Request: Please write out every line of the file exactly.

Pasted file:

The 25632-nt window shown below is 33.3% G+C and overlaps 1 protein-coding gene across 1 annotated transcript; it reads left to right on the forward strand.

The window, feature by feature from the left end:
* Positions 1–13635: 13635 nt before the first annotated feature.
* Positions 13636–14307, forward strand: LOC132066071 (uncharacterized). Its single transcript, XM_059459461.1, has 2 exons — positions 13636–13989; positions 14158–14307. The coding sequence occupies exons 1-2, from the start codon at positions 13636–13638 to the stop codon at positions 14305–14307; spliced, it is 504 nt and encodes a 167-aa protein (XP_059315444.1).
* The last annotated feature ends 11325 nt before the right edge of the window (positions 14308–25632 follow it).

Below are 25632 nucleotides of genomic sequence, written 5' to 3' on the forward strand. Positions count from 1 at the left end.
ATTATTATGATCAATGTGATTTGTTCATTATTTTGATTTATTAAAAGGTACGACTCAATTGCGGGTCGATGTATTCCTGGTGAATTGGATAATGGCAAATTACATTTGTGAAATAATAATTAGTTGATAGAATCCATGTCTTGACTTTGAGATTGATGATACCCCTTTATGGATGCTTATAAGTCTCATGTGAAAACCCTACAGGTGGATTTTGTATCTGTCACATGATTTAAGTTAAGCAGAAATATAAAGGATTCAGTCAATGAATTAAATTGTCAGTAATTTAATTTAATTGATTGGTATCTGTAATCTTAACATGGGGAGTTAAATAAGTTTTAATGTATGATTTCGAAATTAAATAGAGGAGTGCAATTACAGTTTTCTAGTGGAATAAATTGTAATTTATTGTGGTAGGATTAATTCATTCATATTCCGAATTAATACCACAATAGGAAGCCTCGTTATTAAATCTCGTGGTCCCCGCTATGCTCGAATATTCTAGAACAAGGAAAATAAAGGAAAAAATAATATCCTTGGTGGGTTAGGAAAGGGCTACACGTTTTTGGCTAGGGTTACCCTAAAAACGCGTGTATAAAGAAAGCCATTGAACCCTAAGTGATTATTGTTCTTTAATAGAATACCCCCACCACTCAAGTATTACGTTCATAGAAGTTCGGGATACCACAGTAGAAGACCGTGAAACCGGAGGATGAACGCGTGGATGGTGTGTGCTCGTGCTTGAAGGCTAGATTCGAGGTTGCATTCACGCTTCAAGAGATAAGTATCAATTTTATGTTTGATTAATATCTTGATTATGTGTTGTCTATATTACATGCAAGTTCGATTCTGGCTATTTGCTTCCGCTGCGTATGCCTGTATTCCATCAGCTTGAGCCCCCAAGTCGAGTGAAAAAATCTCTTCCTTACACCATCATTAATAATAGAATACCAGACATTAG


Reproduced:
The 25632-nt window shown below is 33.3% G+C and overlaps 1 protein-coding gene across 1 annotated transcript; it reads left to right on the forward strand.

The window, feature by feature from the left end:
* Positions 1–13635: 13635 nt before the first annotated feature.
* Positions 13636–14307, forward strand: LOC132066071 (uncharacterized). Its single transcript, XM_059459461.1, has 2 exons — positions 13636–13989; positions 14158–14307. The coding sequence occupies exons 1-2, from the start codon at positions 13636–13638 to the stop codon at positions 14305–14307; spliced, it is 504 nt and encodes a 167-aa protein (XP_059315444.1).
* The last annotated feature ends 11325 nt before the right edge of the window (positions 14308–25632 follow it).

Below are 25632 nucleotides of genomic sequence, written 5' to 3' on the forward strand. Positions count from 1 at the left end.
ATTATTATGATCAATGTGATTTGTTCATTATTTTGATTTATTAAAAGGTACGACTCAATTGCGGGTCGATGTATTCCTGGTGAATTGGATAATGGCAAATTACATTTGTGAAATAATAATTAGTTGATAGAATCCATGTCTTGACTTTGAGATTGATGATACCCCTTTATGGATGCTTATAAGTCTCATGTGAAAACCCTACAGGTGGATTTTGTATCTGTCACATGATTTAAGTTAAGCAGAAATATAAAGGATTCAGTCAATGAATTAAATTGTCAGTAATTTAATTTAATTGATTGGTATCTGTAATCTTAACATGGGGAGTTAAATAAGTTTTAATGTATGATTTCGAAATTAAATAGAGGAGTGCAATTACAGTTTTCTAGTGGAATAAATTGTAATTTATTGTGGTAGGATTAATTCATTCATATTCCGAATTAATACCACAATAGGAAGCCTCGTTATTAAATCTCGTGGTCCCCGCTATGCTCGAATATTCTAGAACAAGGAAAATAAAGGAAAAAATAATATCCTTGGTGGGTTAGGAAAGGGCTACACGTTTTTGGCTAGGGTTACCCTAAAAACGCGTGTATAAAGAAAGCCATTGAACCCTAAGTGATTATTGTTCTTTAATAGAATACCCCCACCACTCAAGTATTACGTTCATAGAAGTTCGGGATACCACAGTAGAAGACCGTGAAACCGGAGGATGAACGCGTGGATGGTGTGTGCTCGTGCTTGAAGGCTAGATTCGAGGTTGCATTCACGCTTCAAGAGATAAGTATCAATTTTATGTTTGATTAATATCTTGATTATGTGTTGTCTATATTACATGCAAGTTCGATTCTGGCTATTTGCTTCCGCTGCGTATGCCTGTATTCCATCAGCTTGAGCCCCCAAGTCGAGTGAAAAAATCTCTTCCTTACACCATCATTAATAATAGAATACCAGACATTAG